General News of Wednesday, 21 November 2012
Mr. Kofi Bentil, Vice President of policy think-tank Imani Ghana, has admonished the Institute of Economic Affairs (IEA) to reduce the number of candidates who participate in its presidential debates to two in order to have the most efficacious discussion.
“Some very tough decisions have to be made so that we can improve it. For instance, I don’t think we will have a good debate for as long as we have four people on the podium. So we have to find a way of maybe reduce it to two people. It’s a tough decision but for me I think that is the kind of decision that has to be made,” Mr. Bentil said.
Mr. Bentil made this proposition in an interview with Emefa Apawu on Breakfast XYZ Wednesday morning.
The policy analyst said the argument that all other presidential candidates must be given the same platform to put out their policies is bereft of a logical basis.
According to him, “The people who are asking for everybody to be there are simply asking us to have an exercise in futility. How do you have six people debating? Nobody is going to benefit from it. So I am saying the IEA should be bolder. If they are going to take flak for doing four, they might as well just do two and take the flak for that.
“If you ask anybody, they will tell you who are the two front-runners and I think we’ll have a better quality debate between the front-runners,” he added.
Mr. Bentil indicated that aside the number of candidates, it is essential to examine the mode of engagement, stressing that what currently takes place is a question and answer session that cannot be called a debate.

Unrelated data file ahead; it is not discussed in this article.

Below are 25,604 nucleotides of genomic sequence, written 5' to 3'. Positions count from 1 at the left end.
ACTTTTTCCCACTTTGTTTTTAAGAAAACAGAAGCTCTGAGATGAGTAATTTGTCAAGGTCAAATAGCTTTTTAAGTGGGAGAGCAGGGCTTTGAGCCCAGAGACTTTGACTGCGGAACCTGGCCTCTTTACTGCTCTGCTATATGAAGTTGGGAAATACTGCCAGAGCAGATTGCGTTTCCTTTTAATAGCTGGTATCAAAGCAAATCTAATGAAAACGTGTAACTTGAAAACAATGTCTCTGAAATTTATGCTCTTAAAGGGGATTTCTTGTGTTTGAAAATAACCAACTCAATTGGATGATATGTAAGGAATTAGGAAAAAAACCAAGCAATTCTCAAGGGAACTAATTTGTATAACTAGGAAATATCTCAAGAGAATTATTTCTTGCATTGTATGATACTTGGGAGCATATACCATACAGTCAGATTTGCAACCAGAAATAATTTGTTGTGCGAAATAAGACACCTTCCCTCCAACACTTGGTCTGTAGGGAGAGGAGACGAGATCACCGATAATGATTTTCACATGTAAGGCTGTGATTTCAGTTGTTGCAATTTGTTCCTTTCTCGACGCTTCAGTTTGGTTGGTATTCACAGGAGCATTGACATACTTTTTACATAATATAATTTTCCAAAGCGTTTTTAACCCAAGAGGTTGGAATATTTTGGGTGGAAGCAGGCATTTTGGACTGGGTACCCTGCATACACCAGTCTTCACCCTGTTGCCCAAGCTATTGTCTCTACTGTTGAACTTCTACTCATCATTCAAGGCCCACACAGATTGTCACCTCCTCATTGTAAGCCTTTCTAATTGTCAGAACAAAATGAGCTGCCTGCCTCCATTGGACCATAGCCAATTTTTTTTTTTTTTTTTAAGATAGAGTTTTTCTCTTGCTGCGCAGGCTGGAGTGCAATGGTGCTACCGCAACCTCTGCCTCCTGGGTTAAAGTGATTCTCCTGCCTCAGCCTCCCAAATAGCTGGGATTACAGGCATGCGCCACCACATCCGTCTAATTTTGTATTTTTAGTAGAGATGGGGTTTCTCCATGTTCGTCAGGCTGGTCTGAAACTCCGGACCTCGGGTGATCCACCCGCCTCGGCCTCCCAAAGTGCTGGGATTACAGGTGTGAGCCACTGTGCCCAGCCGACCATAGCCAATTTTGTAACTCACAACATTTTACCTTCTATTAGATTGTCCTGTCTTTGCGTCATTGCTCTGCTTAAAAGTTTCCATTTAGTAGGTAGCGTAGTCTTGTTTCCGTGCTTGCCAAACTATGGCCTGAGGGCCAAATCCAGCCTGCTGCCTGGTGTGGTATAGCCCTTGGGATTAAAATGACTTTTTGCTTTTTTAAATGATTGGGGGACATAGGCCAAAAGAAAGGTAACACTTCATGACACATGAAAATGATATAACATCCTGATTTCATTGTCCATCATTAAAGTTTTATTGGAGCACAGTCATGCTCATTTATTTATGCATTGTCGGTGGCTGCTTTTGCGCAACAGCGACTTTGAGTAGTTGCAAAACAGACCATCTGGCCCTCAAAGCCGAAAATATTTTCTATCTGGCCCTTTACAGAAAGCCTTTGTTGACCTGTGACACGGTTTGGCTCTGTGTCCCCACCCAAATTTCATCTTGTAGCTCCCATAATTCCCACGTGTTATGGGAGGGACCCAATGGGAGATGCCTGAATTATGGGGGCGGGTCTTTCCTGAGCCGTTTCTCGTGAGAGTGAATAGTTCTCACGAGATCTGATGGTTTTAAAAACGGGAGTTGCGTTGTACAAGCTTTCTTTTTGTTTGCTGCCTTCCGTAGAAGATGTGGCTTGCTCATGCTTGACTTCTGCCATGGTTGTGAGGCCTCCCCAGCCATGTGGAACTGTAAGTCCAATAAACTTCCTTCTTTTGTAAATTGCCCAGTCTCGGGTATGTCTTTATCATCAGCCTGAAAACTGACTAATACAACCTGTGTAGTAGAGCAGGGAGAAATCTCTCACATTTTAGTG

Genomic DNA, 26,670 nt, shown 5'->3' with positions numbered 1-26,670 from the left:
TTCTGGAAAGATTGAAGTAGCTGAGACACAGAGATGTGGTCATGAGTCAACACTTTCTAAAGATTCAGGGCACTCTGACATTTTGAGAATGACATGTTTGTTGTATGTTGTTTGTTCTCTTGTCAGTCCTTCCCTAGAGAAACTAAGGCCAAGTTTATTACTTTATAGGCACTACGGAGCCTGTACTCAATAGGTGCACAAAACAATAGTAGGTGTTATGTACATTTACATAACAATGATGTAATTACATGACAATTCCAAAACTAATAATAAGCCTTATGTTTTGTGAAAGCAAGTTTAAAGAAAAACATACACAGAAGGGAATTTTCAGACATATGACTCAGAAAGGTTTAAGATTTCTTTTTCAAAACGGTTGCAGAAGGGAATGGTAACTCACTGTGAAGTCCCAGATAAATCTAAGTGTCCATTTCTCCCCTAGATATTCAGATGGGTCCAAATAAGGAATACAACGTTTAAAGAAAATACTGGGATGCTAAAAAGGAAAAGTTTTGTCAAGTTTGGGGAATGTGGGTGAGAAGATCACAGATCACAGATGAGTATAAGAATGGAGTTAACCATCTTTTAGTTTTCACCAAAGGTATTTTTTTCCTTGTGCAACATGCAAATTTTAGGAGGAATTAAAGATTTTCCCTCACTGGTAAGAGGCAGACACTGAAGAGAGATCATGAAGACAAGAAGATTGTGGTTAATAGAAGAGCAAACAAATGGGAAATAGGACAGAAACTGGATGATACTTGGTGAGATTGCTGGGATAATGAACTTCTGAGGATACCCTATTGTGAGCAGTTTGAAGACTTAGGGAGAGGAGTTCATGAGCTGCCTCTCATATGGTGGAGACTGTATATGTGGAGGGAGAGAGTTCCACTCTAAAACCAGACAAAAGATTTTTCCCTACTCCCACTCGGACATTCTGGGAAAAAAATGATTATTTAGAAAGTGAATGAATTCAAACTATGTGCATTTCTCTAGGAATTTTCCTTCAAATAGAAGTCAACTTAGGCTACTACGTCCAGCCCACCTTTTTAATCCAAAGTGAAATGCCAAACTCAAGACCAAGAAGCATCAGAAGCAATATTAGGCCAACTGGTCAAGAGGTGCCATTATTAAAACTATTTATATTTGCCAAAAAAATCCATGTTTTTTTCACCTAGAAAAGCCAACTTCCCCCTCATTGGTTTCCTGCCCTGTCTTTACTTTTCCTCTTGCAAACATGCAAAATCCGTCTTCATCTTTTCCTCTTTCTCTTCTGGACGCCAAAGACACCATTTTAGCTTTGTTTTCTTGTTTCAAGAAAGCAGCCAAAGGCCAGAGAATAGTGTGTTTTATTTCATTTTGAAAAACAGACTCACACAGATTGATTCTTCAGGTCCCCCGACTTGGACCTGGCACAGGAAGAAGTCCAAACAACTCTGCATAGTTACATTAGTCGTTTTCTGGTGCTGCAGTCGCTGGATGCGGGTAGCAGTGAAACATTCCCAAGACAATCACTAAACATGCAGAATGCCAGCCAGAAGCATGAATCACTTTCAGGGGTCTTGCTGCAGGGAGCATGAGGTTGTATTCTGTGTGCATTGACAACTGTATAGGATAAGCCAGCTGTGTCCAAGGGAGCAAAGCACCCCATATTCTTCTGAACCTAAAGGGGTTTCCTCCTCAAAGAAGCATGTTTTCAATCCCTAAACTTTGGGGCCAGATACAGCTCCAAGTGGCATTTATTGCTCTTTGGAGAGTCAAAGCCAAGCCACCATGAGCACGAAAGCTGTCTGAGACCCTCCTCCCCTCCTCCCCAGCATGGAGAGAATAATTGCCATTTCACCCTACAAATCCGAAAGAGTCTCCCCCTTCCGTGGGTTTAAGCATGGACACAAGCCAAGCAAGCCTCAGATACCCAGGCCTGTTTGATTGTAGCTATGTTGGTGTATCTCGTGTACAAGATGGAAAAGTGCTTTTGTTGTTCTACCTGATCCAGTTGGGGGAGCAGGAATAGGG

“A debate is more than just a question and answer session. I thing that going forward, one of the ways to improve the debate will be to reduce the number to two.”
He however commended the IEA for excelling in organizing such programmes in the past, saying “the IEA has received a lot of flak but the IEA has done what nobody has done; so they deserve a lot of commendation.”
The IEA, according to Mr. Bentil, should not set out to please anyone in their operations, adding that if they need to take the most unpopular but realistic decisions, then so be it.
On the impact of the debates on the electorates, Mr. Bentil posited that the debate may not change the mindset of many people but it still has some kind of effect on the middle and upper classes.
“The debate may not be the election winner but anyone who says the debate does not have an effect is not being accurate… Those debates are very, very important and we must continue to improve on that tradition,” he counseled.